Copper is highly exposed to carbon costs, both direct (e.g. from naturally-occurring ores), and those passed through via electricity prices (indirect effects). The European copper producers are price-takers, however, and unable to pass on costs such as those related to CO2 because copper prices are established globally via commodity exchanges such as London Metal Exchange (LME).

This makes it vital for ECI’s members to ensure that the ETS continues to protect the competitiveness of the best performers within energy-intensive industries. We also believe that the  societal contributions of copper products towards achieving the EU’s Climate Change and Circular Economy goals, should merit consideration under ETS.

We need to ensure that ETS protects the competitiveness of best performers within energy-intensive industries and prevents carbon leakage.

Resource Efficiency

Copper is 100% recyclable, without any loss in performance, and can therefore be reintroduced again and again into the material cycle. As such it is a perfect material for the circular economy.

Recycling prolongs the use of the earth’s natural resources and saves the energy otherwise consumed to process primary raw materials. Since copper recycling uses up to 85% less energy than mining production, today’s global recycling rates could save up to 85 million TWh of electrical energy, equivalent to the annual residential electricity consumption of 24 million families, thereby reducing CO2 emissions by 30 million tonnes per year.

The EU is leading worldwide when it comes to recycling copper, with about 50% of the annual copper need covered by recycled material. In fact, he EU is the only region of the world where some copper production sites use only recycled feedstock. Therefore, closing the material loop, by recovering copper and copper alloys from waste, is important for the copper industry, its downstream users and society at large.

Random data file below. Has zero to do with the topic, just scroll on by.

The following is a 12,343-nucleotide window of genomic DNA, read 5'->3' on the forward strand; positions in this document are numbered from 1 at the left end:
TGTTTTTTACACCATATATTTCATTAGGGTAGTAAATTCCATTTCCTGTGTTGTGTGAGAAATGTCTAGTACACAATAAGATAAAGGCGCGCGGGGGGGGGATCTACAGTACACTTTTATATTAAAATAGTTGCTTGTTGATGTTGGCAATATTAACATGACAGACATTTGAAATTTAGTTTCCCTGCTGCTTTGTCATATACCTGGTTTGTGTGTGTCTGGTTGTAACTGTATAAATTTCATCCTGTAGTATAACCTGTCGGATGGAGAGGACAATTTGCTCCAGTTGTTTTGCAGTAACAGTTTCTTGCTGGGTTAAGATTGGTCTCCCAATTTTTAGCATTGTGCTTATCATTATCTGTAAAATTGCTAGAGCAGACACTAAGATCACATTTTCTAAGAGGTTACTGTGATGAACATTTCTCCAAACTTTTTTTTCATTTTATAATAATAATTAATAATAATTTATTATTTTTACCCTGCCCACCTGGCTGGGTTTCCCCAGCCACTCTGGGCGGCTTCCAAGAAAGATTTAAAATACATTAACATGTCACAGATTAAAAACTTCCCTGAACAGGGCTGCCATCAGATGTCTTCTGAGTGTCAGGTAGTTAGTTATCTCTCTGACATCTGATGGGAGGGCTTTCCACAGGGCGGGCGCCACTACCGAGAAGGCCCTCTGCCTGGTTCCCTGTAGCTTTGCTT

Clearly, the recycling of any material needs to be carried out in compliance with EU and national legislation. However, this is easier said than done, Whilst waste legislation encourages recycling and strives to phase out landfill, other legislation seeks to further reduce industrial emissions to air, soil and water. As an example, recovering the copper and other metals from complex electronic scrap requires the combustion of the organic fraction. This requires more electricity and generates direct CO2 emissions, both of which are then penalised under the European Emission Trading Scheme.

Finally, as demand grows across the world, competition for raw material supplies is understandably increasing. To safeguard the competitiveness of its recycling facilities, the European copper industry is highly dependent on a steady supply of raw materials. The EU and Member States need to take further steps to ensure that high-tonnage waste streams, such as electric and electronic waste and end-of-life vehicles, both containing significant amounts of copper, stay in Europe and are recycled in our state-of-the-art installations.

For more information on our Resource Efficiency policies, click here to drop down resources.

[1] UNEP International Resource Panel’s “Metal Recycling: Opportunities, Limits, Infrastructure”.